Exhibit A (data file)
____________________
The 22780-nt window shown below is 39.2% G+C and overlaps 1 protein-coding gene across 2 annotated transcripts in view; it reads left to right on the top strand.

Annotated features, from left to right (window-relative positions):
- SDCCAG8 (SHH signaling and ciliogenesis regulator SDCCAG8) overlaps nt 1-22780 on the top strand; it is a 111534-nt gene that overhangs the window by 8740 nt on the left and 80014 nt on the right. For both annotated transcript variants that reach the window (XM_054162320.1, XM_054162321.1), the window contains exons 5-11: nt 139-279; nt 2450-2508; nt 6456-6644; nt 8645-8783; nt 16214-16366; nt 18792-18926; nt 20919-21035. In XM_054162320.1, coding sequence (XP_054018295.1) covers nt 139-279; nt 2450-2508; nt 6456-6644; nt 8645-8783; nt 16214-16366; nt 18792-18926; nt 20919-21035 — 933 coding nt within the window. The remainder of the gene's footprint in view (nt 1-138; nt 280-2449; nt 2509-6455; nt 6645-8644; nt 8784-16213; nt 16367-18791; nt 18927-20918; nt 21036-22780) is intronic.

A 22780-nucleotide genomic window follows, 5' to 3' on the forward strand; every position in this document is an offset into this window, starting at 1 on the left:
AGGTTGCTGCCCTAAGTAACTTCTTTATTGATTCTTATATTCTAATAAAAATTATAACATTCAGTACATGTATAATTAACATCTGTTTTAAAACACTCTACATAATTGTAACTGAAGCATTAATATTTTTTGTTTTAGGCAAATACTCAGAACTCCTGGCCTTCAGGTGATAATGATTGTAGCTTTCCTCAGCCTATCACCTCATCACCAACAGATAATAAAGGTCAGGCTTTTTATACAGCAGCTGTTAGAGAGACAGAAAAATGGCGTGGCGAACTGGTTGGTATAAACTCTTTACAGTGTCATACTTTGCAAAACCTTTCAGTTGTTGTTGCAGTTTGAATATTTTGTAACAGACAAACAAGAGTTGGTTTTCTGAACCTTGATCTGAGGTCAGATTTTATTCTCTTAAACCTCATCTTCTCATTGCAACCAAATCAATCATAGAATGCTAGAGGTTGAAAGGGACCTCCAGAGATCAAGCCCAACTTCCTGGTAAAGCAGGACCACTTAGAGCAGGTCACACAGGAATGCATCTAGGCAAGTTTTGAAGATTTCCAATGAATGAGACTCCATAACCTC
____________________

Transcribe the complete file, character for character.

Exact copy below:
The 22780-nt window shown below is 39.2% G+C and overlaps 1 protein-coding gene across 2 annotated transcripts in view; it reads left to right on the top strand.

Annotated features, from left to right (window-relative positions):
- SDCCAG8 (SHH signaling and ciliogenesis regulator SDCCAG8) overlaps nt 1-22780 on the top strand; it is a 111534-nt gene that overhangs the window by 8740 nt on the left and 80014 nt on the right. For both annotated transcript variants that reach the window (XM_054162320.1, XM_054162321.1), the window contains exons 5-11: nt 139-279; nt 2450-2508; nt 6456-6644; nt 8645-8783; nt 16214-16366; nt 18792-18926; nt 20919-21035. In XM_054162320.1, coding sequence (XP_054018295.1) covers nt 139-279; nt 2450-2508; nt 6456-6644; nt 8645-8783; nt 16214-16366; nt 18792-18926; nt 20919-21035 — 933 coding nt within the window. The remainder of the gene's footprint in view (nt 1-138; nt 280-2449; nt 2509-6455; nt 6645-8644; nt 8784-16213; nt 16367-18791; nt 18927-20918; nt 21036-22780) is intronic.

A 22780-nucleotide genomic window follows, 5' to 3' on the forward strand; every position in this document is an offset into this window, starting at 1 on the left:
AGGTTGCTGCCCTAAGTAACTTCTTTATTGATTCTTATATTCTAATAAAAATTATAACATTCAGTACATGTATAATTAACATCTGTTTTAAAACACTCTACATAATTGTAACTGAAGCATTAATATTTTTTGTTTTAGGCAAATACTCAGAACTCCTGGCCTTCAGGTGATAATGATTGTAGCTTTCCTCAGCCTATCACCTCATCACCAACAGATAATAAAGGTCAGGCTTTTTATACAGCAGCTGTTAGAGAGACAGAAAAATGGCGTGGCGAACTGGTTGGTATAAACTCTTTACAGTGTCATACTTTGCAAAACCTTTCAGTTGTTGTTGCAGTTTGAATATTTTGTAACAGACAAACAAGAGTTGGTTTTCTGAACCTTGATCTGAGGTCAGATTTTATTCTCTTAAACCTCATCTTCTCATTGCAACCAAATCAATCATAGAATGCTAGAGGTTGAAAGGGACCTCCAGAGATCAAGCCCAACTTCCTGGTAAAGCAGGACCACTTAGAGCAGGTCACACAGGAATGCATCTAGGCAAGTTTTGAAGATTTCCAATGAATGAGACTCCATAACCTC